Sponsoring her presentation from noon to 1 p.m. Monday at Gundersen Health System, tailored for medical providers, and her public address from 6:30 to 8:30 p.m. at Viterbo University’s School of Nursing, are the La Crosse County Prevention Network, Gundersen Medical Foundation and the Monroe County Safe Community Coalition.

For more information, contact Zabel at or 608-785-9855.



Mike Tighe is the Tribune newsroom's senior citizen. That said, he don't get no respect from the cub reporters as he goes about his duly-appointed rounds on the health, religion and whatever-else-lands-in-his-inbox beats. Call him at 608-791-8446.

(13) comments

El Duderino

I don’t think there’s a single comment on here supports the outdated crusade against cannabis. Zero.

I definitely think it’s ridiculous that it remains illegal, but I also don’t think we should look at it as some potential great tax source. It could be, sure, but it shouldn’t be.

Tax the booze-bags more, their drug causes tremendous harm to our communities vs. cannabis. Cannabis should be taxed at 5.5, like booze.


saying that mary jane leads to more drug use is problematic. Did anyone study drug addicts and see if they ever drank milk as a kid? Maybe milk is the culprit. Its safe to say almost all drug addicts consumed milk at some time in their lives. Is there a link? Well the numbers would say so, but numbers only go so far. Since alcohol and tobacco are legal, it would make sense to make mary jane legal too, with some restrictions like many other states have done. That would take the criminal element out of it, which makes it more enticing to teenagers. And we wouldn't have our jails filled to capacity all the time saving tax money. Last I heard is Colorado is bringing in lots of revenue from their legalizing mary jane. Money that can be spent on education, rehabilitation, natural resources etc, instead of giving it away to corporate welfare programs.

El Duderino

Buggs is right, US troops have been guarding Afghani poppy fields for many years.

Buggs Raplin

I'm no fan of the Taliban, but they did eradicate the poppies. All that changed with our involvement; the poppy fields bloomed again, and heroin was on its way to the USA thanks to the CIA.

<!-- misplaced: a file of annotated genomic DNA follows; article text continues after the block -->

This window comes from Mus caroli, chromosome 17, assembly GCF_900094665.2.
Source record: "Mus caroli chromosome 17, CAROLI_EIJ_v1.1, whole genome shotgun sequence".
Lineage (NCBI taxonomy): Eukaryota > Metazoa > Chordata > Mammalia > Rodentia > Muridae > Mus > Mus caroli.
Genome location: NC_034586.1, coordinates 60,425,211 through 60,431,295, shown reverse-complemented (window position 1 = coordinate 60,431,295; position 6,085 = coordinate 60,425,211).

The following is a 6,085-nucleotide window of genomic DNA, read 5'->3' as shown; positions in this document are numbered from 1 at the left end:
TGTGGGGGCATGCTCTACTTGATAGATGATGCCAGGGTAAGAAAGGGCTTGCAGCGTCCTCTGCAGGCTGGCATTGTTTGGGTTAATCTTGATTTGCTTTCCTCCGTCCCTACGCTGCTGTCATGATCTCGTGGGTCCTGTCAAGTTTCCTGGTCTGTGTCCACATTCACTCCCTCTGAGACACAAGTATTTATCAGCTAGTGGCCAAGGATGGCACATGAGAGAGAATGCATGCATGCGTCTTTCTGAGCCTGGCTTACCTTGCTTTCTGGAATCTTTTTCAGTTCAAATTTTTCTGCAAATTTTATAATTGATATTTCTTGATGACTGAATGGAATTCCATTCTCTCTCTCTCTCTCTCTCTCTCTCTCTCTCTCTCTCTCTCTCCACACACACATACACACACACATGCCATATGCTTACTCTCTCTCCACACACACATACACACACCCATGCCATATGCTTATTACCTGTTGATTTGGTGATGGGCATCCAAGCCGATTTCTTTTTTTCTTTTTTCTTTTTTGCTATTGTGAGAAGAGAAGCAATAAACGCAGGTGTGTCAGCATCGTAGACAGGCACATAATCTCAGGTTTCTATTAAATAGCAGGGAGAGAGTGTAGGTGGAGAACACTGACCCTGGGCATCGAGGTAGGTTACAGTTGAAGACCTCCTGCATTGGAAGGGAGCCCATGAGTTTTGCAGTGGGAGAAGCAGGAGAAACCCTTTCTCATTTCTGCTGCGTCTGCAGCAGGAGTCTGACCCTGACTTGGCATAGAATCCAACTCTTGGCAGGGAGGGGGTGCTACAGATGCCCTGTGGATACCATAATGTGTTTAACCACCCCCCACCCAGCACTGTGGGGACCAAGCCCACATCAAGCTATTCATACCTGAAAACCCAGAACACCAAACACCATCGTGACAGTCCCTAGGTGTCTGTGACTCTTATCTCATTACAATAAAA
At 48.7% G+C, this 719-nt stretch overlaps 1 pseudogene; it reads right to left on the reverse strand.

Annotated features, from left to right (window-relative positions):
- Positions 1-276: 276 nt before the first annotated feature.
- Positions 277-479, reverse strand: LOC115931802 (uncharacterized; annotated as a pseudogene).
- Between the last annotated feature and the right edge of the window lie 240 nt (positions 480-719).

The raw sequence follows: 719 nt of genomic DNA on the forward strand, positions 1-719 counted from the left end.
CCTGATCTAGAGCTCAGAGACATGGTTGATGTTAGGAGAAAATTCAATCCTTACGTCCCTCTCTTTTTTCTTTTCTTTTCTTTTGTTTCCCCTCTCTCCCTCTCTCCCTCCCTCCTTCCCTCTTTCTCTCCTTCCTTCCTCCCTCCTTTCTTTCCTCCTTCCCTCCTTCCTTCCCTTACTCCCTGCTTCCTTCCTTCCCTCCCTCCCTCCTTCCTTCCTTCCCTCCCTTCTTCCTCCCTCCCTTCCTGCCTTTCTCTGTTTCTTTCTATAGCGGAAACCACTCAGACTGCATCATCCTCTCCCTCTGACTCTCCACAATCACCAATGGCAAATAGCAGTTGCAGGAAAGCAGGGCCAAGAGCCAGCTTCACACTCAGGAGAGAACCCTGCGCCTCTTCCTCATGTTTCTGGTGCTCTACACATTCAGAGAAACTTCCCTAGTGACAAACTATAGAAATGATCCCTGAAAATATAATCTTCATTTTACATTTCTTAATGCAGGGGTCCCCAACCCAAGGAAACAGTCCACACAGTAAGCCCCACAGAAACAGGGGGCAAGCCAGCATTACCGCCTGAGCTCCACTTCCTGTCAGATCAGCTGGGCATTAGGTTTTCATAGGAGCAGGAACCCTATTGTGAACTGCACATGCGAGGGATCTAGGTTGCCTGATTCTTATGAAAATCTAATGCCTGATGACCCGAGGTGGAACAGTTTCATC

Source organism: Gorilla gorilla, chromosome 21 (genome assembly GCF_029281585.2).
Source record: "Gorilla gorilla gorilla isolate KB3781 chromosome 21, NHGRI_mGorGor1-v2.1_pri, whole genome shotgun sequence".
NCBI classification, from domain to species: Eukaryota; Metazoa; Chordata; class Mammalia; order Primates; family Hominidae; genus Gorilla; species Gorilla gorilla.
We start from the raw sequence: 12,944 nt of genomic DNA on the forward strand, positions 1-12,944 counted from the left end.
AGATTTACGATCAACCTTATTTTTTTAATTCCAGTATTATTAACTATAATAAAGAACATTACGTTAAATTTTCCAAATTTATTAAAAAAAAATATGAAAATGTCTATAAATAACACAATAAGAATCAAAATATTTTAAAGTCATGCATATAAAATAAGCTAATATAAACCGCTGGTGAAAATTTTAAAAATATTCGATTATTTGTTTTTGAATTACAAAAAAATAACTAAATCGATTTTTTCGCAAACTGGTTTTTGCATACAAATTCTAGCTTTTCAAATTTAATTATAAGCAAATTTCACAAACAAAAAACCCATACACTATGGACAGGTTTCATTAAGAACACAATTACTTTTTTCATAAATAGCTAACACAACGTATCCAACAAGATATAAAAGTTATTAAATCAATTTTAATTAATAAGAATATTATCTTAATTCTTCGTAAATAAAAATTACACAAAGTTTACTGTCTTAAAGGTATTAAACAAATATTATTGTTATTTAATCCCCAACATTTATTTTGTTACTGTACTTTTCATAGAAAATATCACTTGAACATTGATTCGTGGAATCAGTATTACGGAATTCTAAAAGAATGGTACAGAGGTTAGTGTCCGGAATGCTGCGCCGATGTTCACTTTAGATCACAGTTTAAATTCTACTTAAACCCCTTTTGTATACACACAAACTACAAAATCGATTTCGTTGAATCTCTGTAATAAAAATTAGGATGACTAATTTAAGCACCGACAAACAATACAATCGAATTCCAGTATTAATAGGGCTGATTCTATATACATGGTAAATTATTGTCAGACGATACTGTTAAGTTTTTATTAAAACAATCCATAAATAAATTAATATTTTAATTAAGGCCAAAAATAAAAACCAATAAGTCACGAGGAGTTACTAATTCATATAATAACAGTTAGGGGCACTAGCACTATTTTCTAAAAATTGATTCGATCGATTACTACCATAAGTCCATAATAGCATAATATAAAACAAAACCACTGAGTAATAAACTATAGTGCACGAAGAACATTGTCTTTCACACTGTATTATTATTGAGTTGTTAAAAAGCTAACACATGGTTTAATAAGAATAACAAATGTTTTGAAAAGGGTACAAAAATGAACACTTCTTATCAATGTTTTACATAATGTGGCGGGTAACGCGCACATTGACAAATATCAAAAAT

From the Tribunes arrest records, would appear that pot isn't the problem it's meth and heroin. City has become a meth haven.

Buggs Raplin

And where is that heroin coming from? Likely Afghanistan transferred here by the CIA.

El Duderino

Refer Madness BS.


Carl Carlson

All substances are bad for developing brains, shocking I know. Alcohol is THE gateway drug! Propaganda is all it is, marijuana states see reductions in opioid use. Ignorant nonsense.


I'm with Buggs. tax & tariff this "highly sought after search & search again, that tasty herb#medicalmedicine


I'm not buying it. The chart shows a huge number of people seeking treatment in emergency rooms or being hospitalized for marijuana use. Seriously? Can the Tribune find a SINGLE person who was treated in a medical facility for marijuana?


Beware the Reefer Madness! First the muggles, then illicit sex, then the deadly opioids! Be afraid. We need God back in the schools and spankings for all.


I don't think any reasonable person believes marijuana is good for kids/teens. We know any drug use (cigs, alcohol/beer, prescription drugs, etc.) by kids/teens is dangerous and should be restricted. Yet cigs and alcohol remain legal (and companies make big profits from their production and sale while lobbying for their legality). Cigs and beer/booze are also the most commonly available drug (second is likely opioids/painkillers)...then instead of focusing on marijuana alone and creating unnecessary fear/anxiety, focus on these more toxic/dangerous drugs to a greater extent. Marijuana does not kill...unlike cigs, alcohol and opioids.

Buggs Raplin

Legalize it. If alcohol can be legal, so can marijuana.